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Driving while drowsy could cause you to lose more time than if you would have pulled over to sleep – or got the proper sleep prior to leaving on your trip or commute. In fact, it could rob you and innocent drivers of the rest of the time in your natural lives. When a person is driving while drowsy, he or she is more apt to cause a motor vehicle accident.

The symptoms of drowsy driving include drooping eyelids and blurry vision. Further, a person’s head may feel so heavy, your chin keeps hitting your chest. Everyone knows the symptoms, yet some people still insist on driving while drowsy.

AAA and the National Sleep Foundation conducted polls; and both polls showed that large numbers of people drive while they are sleepy. In 2005, the National Sleep Foundation found that 60 percent of the 1,000 people polled admitted that they have driven while feeling sleepy. Thirty-seven percent of those surveyed confessed to falling asleep behind the wheel.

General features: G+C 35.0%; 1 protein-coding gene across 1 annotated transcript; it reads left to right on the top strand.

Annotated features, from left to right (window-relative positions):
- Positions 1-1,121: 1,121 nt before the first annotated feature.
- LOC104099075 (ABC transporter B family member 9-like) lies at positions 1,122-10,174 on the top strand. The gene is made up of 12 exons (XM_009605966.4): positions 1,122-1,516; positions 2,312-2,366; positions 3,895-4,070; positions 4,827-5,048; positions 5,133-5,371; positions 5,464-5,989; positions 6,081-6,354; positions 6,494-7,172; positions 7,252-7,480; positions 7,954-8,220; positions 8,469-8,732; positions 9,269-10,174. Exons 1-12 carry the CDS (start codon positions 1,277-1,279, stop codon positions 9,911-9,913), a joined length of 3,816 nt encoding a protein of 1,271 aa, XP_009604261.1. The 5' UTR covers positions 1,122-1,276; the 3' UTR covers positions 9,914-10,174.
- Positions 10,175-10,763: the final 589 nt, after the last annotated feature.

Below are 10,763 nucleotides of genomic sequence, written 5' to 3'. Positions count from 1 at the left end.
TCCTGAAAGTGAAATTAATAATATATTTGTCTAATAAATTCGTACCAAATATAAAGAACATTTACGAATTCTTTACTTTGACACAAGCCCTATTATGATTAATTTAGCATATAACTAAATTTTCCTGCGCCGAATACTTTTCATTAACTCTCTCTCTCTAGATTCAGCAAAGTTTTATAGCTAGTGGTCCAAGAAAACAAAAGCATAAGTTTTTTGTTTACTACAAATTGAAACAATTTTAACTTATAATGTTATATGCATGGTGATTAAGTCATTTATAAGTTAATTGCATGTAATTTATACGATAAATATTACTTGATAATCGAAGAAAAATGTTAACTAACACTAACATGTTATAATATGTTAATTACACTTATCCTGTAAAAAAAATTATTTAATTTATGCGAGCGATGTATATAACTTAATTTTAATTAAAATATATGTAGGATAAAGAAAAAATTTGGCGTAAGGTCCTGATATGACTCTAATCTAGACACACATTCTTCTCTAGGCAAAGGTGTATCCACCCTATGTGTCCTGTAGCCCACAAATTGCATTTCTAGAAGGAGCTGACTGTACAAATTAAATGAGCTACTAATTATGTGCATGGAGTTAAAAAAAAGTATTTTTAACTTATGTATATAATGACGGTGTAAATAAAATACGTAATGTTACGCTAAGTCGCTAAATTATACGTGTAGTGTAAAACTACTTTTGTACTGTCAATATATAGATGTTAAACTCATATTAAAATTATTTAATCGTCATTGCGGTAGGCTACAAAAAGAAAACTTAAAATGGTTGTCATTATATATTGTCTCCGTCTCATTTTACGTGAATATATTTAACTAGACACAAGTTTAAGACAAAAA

The National Highway Traffic Safety Administration also found that an estimate of 100,000 motor vehicle accidents each year are the result of people driving while drowsy. The NHTSA says the estimate is conservative, as it is difficult to determine how many accidents actually happen because someone was tired.

While it is difficult to tell if an accident happened because the driver was tired, there are signs, such as marks showing that the driver tried to correct, or the absence of skid-marks before the vehicle ran off the road or hit something.

Media sources report that numerous studies showed that driving while drowsy impairs driving as much as driving while drunk or under the influence of drugs. The studies showed that a person who has been awake for 20 hours performs as poorly as a person with a 0.08 percent blood alcohol reading.

Source: CNN, “Driving drowsy as dangerous as driving drunk, studies show,” Lisa Shives, Nov. 9, 2011